After a series of hospital tests, James learned that they were a perfect match.“If you asked me 100 names of who may give me a kidney, her name would have not been on the list,” Potter said. “It’s just unbelievable that she was willing to do that.”
UK gives 1st COVID-19 vaccine doses
A retired British shop clerk received the first shot in the United Kingdom’s COVID-19 vaccination program Dec. 8, the start of an unprecedented global immunization effort intended to offer a route out of the pandemic, according to the Associated Press.
Margaret Keenan, 90, was first in line at University Hospital Coventry, one of several hospitals around the country that are handling the initial phase of the UK’s program.
“As luck would have it, the second injection went to a man named William Shakespeare, an 81-year-old who hails from Warwickshire, the county where the bard was born,” the Associated Press said.
Britain’s program is likely to produce information for other countries, including the United States, as the world prepares to vaccinate billions of people worldwide.
A petition to rename Columbus, Ohio ‘Flavortown’ racked up over 130,000 signatures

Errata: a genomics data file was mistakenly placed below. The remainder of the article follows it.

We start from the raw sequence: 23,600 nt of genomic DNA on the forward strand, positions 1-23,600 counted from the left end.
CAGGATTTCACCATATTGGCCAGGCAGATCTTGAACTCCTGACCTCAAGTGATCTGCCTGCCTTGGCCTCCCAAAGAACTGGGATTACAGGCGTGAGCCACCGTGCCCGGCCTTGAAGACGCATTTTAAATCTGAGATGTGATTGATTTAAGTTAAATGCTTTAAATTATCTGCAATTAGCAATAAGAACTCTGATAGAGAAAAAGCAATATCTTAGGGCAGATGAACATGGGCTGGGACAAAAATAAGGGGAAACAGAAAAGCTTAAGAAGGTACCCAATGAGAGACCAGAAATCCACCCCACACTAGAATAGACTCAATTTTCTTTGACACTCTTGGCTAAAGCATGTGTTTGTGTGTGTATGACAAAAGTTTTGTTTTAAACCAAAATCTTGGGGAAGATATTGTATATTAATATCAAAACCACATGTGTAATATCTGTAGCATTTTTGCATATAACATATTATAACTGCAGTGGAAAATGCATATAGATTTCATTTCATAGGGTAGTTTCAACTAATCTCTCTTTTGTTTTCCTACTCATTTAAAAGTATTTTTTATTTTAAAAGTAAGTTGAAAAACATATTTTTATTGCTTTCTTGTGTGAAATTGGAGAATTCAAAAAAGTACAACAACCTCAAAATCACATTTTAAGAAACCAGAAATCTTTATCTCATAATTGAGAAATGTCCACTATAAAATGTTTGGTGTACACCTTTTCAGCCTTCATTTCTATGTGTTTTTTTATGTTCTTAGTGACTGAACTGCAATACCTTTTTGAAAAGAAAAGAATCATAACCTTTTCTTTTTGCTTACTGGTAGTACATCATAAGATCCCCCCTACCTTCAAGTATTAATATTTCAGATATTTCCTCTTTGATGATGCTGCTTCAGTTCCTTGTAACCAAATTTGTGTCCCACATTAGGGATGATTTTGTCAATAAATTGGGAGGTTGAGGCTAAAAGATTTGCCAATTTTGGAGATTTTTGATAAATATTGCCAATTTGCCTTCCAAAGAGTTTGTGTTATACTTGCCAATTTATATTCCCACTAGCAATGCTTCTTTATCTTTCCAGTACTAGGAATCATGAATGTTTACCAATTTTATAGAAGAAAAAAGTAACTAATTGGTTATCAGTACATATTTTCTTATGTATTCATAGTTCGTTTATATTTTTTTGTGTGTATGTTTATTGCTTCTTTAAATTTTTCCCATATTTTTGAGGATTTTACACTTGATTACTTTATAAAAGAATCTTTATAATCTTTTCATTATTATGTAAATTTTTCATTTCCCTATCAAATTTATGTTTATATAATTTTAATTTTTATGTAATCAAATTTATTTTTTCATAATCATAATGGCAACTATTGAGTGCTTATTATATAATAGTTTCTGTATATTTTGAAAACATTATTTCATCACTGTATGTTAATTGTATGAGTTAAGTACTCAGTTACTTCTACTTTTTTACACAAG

A petition to rename Columbus, Ohio “Flavortown” in honor of celebrity chef and TV host Guy Fieri cropped up on Change.org and garnered thousands of signatures.
After only two weeks, the petition racked up more than 54,000 signatures out of its 75,000 goal as of June 23.
As homage to Guy Fieri, who was born in Columbus, the petition stated that the benefits of changing the city’s name to Flavortown were twofold:
“For one, it honors Central Ohio's proud heritage as a culinary crossroads and one of the nation's largest test markets for the food industry,” the petition read. “Secondly, cheflebrity Guy Fieri was born in Columbus, so naming the city in honor of him (he's such a good dude, really) would be superior to its current nomenclature.”
Fieri, who is passionate about giving back, has been lending a helping hand for restaurant workers that have suffered financially due to the COVID-19 pandemic.
The celebrity chef told FOX News about his partnership with the Restaurant Employee Relief Fund, which raised over $21.5 million to assist over 43,000 restaurant employees, providing workers in all 50 states with one-time $500 grants.
From coast to coast, the foodservice industry has been devastated by the ongoing outbreak, amid restaurant closures, restricted operations and self-isolation efforts from the public. Thus, the present moment has marked a critical time to step up for those who serve, Fieri said.
4-year-old twin girls dress up as Trump and Biden ahead of Halloween, 2020 election